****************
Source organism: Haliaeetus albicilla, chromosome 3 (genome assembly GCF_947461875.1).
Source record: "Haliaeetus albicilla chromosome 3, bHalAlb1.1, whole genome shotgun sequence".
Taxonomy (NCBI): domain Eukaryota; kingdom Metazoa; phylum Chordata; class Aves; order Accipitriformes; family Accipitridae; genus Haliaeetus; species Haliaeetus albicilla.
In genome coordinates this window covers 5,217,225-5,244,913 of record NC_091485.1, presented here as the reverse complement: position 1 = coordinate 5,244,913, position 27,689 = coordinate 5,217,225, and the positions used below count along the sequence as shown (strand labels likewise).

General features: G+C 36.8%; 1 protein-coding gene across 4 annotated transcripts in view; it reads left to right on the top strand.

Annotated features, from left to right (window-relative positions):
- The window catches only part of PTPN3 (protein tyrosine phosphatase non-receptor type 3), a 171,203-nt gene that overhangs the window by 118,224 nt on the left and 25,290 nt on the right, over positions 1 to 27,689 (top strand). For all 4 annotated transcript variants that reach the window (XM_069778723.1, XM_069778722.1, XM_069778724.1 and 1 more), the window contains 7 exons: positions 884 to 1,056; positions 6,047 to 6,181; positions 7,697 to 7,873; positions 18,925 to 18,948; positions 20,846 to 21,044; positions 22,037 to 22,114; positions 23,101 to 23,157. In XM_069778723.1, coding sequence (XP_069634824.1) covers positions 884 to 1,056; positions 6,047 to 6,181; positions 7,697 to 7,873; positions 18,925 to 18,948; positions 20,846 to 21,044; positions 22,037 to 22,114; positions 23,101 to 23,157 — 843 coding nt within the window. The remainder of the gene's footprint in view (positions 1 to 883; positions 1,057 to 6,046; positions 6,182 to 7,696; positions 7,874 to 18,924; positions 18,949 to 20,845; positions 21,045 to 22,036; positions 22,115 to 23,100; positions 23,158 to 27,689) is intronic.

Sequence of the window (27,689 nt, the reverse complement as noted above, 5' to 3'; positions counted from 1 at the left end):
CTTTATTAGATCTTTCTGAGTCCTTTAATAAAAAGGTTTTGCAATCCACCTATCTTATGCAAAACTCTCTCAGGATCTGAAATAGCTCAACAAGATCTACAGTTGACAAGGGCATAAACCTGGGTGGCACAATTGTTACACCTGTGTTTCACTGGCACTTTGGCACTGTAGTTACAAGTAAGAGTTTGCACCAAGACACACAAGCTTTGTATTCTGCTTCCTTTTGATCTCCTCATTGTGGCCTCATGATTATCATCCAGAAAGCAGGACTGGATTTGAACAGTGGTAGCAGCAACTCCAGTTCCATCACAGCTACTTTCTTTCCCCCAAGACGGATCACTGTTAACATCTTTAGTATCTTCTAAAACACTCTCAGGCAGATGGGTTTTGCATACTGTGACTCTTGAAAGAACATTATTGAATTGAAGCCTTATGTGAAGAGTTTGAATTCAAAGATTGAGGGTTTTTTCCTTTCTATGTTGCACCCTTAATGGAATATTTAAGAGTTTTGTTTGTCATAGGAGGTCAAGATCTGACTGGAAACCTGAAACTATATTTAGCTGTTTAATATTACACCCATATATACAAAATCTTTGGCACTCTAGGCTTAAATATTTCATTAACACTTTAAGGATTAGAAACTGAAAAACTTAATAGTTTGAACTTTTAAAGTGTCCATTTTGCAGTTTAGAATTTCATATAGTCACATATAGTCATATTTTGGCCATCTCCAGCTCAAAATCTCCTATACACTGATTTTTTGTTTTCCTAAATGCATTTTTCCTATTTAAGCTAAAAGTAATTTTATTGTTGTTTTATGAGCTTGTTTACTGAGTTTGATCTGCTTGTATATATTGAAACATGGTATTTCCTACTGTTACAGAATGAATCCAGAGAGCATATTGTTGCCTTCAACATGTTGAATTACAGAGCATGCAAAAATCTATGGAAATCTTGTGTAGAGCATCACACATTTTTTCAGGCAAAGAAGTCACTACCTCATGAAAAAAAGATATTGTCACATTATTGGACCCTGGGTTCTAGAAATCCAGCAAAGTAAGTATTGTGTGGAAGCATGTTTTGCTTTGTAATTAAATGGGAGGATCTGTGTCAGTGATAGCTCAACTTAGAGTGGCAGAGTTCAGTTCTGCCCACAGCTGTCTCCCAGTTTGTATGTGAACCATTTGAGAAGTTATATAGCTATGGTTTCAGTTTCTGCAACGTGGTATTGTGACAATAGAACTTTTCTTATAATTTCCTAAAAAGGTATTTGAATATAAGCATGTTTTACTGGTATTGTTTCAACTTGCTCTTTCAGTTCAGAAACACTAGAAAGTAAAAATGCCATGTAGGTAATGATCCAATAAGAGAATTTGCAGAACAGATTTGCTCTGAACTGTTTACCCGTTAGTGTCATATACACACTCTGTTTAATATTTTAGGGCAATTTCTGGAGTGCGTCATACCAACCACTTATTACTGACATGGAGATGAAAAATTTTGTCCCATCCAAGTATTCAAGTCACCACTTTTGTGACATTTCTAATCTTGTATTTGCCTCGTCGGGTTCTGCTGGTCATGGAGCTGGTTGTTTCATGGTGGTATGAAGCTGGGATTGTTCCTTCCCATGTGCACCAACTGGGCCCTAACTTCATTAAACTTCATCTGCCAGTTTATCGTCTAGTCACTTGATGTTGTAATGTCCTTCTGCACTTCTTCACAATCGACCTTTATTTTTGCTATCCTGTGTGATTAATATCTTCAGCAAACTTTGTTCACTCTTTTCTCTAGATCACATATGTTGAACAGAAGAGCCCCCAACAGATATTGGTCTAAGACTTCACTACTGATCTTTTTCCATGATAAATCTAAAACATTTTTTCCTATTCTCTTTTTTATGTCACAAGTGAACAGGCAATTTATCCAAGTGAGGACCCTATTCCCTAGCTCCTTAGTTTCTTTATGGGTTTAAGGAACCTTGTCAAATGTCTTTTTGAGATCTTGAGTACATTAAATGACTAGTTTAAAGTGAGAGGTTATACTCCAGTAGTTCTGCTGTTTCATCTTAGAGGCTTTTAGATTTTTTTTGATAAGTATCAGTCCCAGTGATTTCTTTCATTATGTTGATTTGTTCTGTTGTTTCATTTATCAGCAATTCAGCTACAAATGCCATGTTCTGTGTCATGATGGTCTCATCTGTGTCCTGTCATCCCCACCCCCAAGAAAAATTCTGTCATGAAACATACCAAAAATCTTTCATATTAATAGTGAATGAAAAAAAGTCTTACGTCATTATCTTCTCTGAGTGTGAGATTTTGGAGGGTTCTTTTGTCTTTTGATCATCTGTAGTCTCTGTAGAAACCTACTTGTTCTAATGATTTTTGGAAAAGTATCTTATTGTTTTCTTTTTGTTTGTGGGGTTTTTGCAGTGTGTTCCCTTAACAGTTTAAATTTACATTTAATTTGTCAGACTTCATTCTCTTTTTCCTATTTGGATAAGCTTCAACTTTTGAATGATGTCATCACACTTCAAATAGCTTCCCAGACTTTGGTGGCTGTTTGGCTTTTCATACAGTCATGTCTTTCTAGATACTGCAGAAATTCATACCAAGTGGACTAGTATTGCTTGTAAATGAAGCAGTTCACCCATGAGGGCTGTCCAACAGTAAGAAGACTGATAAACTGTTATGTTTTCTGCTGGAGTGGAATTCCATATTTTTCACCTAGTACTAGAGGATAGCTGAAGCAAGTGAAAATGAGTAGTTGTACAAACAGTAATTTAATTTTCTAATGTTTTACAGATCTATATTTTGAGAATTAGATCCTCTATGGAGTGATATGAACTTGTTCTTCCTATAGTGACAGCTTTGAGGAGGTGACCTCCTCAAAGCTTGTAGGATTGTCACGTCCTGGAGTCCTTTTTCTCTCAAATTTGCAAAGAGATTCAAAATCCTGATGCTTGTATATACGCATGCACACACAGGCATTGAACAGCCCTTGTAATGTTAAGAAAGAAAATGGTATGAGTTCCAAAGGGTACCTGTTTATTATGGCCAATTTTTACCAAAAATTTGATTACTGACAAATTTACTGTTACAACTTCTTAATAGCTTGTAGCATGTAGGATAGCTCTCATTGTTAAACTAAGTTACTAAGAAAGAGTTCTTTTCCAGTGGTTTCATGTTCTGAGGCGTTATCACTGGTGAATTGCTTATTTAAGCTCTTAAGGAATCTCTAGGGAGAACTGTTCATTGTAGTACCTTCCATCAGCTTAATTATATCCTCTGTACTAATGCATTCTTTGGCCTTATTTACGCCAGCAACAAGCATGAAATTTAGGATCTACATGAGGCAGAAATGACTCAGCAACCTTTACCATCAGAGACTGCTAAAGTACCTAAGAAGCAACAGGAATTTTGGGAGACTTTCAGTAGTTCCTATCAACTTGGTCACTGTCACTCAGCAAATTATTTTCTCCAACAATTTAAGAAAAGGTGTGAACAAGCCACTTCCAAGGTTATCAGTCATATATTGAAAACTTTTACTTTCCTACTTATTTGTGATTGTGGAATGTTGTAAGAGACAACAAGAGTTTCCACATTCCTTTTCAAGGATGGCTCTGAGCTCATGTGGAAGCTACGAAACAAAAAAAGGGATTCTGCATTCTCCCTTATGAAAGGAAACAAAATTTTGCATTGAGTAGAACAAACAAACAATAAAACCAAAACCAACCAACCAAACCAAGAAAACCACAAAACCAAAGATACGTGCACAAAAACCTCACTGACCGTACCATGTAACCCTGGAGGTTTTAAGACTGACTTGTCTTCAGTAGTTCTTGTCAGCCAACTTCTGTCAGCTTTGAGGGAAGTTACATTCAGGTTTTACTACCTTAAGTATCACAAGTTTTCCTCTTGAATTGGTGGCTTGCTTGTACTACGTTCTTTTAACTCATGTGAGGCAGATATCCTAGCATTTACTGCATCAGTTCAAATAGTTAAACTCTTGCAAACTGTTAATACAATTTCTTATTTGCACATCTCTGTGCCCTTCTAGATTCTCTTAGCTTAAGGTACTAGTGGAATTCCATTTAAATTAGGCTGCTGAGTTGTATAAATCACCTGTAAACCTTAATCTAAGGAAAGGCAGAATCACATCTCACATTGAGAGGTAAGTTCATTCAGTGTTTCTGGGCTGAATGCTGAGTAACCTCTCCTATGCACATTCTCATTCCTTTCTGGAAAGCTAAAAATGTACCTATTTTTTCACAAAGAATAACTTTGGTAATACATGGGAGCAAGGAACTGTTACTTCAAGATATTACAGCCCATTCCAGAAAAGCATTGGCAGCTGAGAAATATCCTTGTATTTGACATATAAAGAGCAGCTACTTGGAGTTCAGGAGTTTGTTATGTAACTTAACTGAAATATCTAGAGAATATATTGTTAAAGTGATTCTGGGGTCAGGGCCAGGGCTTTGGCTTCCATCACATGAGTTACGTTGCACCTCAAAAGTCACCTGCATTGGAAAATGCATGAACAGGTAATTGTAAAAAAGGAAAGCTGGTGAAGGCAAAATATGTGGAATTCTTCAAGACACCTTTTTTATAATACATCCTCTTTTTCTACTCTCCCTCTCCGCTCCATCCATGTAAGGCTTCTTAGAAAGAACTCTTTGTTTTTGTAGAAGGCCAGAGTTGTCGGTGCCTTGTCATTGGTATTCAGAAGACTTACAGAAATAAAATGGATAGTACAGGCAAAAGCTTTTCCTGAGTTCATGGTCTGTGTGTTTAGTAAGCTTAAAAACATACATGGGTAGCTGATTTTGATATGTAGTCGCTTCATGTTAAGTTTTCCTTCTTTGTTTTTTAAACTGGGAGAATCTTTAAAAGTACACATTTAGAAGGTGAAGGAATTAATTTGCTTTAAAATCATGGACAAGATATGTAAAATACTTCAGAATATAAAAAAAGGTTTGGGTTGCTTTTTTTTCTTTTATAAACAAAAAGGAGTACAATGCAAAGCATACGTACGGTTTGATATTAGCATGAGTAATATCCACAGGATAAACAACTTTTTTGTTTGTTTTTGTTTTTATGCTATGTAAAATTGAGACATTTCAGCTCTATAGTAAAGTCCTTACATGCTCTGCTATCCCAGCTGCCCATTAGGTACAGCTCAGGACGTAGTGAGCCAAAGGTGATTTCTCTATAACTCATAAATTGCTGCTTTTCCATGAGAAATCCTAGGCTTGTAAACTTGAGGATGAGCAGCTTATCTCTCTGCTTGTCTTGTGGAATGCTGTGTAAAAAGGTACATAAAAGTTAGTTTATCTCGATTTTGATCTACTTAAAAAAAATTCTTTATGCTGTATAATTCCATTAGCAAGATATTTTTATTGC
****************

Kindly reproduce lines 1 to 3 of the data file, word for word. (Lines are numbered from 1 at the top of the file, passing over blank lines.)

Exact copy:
Source organism: Haliaeetus albicilla, chromosome 3 (genome assembly GCF_947461875.1).
Source record: "Haliaeetus albicilla chromosome 3, bHalAlb1.1, whole genome shotgun sequence".
Taxonomy (NCBI): domain Eukaryota; kingdom Metazoa; phylum Chordata; class Aves; order Accipitriformes; family Accipitridae; genus Haliaeetus; species Haliaeetus albicilla.